Puerto Rico status vote lobbying intensifies
Coming up in mid-June, Puerto Rican citizens will be asked to participate in the newest statehood/status referendum, with three options on the ballot: continue as a territory, become independent, or become a state. The final say in Puerto Rican status updates is with the US Congress, but many are hopeful that the US government and Congress-people will honor the wishes of the Puerto Rican people.
There are many firm supporters of each option, but one of the most notable is Governor Rosselló, who ran on the platform of statehood. His administration has begun to prepare for the upcoming vote with signs and stickers that proclaim statements such as, “Treasure your American citizenship. Guarantee it. Vote for statehood,” and “#StatehoodNow.” Supporters of statehood cite the recent economic difficulties as a clear reason to become more integrated in the United States; they believe that statehood would mean more investment and money from the US federal government, which could help them overcome their debt issues.
Some are encouraging residents of Puerto Rico to sign petitions in support of using the “Tennessee plan,” named after the way Tennessee became a state. By declaring themselves a state, and demanding quick passage of their statehood through Congress, the new state avoided the bureaucratic stalls and political difficulties that surround becoming a state.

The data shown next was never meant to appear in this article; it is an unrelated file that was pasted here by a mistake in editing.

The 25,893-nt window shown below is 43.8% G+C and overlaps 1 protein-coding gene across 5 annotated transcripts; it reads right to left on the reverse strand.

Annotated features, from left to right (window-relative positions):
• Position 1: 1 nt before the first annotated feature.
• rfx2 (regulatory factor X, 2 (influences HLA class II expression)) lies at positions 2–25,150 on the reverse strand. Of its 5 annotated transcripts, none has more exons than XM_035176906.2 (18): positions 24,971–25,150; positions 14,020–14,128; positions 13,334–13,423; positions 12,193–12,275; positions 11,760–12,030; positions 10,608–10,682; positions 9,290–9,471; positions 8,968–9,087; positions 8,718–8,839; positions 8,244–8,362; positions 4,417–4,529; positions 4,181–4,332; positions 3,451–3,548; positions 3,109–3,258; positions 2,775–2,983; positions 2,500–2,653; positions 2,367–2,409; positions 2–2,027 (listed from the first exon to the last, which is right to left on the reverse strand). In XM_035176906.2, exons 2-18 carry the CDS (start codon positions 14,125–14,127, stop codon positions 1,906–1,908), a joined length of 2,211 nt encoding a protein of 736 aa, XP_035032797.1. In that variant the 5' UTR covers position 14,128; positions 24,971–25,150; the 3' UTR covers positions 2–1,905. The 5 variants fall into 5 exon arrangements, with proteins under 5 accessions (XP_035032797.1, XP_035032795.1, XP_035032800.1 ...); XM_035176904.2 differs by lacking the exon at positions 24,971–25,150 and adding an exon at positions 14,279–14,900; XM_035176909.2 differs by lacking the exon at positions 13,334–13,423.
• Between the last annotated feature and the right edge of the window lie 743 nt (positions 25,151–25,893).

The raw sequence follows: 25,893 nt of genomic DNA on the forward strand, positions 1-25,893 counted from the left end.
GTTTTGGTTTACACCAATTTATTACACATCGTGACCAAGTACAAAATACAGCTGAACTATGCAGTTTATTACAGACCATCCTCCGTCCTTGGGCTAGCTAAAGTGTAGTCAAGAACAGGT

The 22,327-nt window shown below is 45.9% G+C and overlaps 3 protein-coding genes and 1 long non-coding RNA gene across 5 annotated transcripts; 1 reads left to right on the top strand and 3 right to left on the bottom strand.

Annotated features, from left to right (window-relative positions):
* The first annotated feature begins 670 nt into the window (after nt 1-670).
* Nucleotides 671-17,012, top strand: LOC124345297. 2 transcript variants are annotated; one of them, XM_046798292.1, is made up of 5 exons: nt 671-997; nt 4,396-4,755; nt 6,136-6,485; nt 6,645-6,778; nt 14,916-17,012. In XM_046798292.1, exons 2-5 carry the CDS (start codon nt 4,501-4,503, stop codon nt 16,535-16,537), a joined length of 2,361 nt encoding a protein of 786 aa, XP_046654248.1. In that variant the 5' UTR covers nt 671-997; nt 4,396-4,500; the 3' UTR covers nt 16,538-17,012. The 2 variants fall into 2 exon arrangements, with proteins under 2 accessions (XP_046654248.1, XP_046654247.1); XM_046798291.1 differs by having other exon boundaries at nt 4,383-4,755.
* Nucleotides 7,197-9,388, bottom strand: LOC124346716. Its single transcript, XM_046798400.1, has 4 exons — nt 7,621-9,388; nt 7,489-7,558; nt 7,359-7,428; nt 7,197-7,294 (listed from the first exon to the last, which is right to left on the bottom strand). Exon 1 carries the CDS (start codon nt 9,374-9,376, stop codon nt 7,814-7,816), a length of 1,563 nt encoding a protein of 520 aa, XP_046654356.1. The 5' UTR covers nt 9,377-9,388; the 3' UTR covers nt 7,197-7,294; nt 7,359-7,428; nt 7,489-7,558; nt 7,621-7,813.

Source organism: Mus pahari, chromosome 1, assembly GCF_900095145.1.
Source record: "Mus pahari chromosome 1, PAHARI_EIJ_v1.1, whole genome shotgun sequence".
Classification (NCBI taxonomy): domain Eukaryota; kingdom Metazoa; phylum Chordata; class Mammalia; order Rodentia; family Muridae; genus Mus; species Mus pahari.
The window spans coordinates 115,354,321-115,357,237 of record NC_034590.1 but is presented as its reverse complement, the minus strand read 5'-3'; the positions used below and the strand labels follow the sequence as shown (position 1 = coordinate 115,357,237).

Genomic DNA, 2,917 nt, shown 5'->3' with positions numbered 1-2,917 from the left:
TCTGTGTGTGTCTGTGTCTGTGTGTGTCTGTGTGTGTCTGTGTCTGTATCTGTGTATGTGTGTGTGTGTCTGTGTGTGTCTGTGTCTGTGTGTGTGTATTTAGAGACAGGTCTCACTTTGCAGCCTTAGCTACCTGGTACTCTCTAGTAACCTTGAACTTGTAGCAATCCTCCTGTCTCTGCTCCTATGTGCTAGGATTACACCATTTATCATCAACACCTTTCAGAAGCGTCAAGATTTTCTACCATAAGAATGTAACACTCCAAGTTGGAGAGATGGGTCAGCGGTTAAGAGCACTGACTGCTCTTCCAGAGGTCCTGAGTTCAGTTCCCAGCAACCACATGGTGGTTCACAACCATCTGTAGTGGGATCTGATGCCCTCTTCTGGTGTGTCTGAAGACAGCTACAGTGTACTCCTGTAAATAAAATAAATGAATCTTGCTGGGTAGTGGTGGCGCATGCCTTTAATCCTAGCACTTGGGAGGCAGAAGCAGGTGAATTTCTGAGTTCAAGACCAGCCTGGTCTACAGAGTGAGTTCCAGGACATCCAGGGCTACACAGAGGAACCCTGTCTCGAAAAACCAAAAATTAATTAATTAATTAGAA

Others supporting statehood are aiming to use grassroots action and mobilization to sway the US Congress. One specific inequality lobbied against is the discrepancy in treatment of veterans in Puerto Rico vs. in the states.
Alternately, those supporting independence have also invested in lobbying and persuasion efforts, aiming to convince the people of Puerto Rico that giving up their democratic powers to the US government would be a mistake, and that Puerto Rico should become it’s own country.
There is also a group in the middle, who have been encouraging citizens to leave their ballots blank and not vote at all, therefore, they believe, invalidating the ballot because a large percentage of the population will not have voted. Some have stated that they do not wish to vote for other reasons as well, such as because they see the referendum as a distraction, shifting the focus from the debt crisis and corruption, to statehood and independence.
The question of statehood has been a pivotal one for Puerto Rico, and it is possible that the question will soon have an answer. It is difficult to know, under this new, ever-shifting Trump Administration, how US Congress will react to whichever status wins, but it is possible that the United States could be one state larger in the not-so-distant future.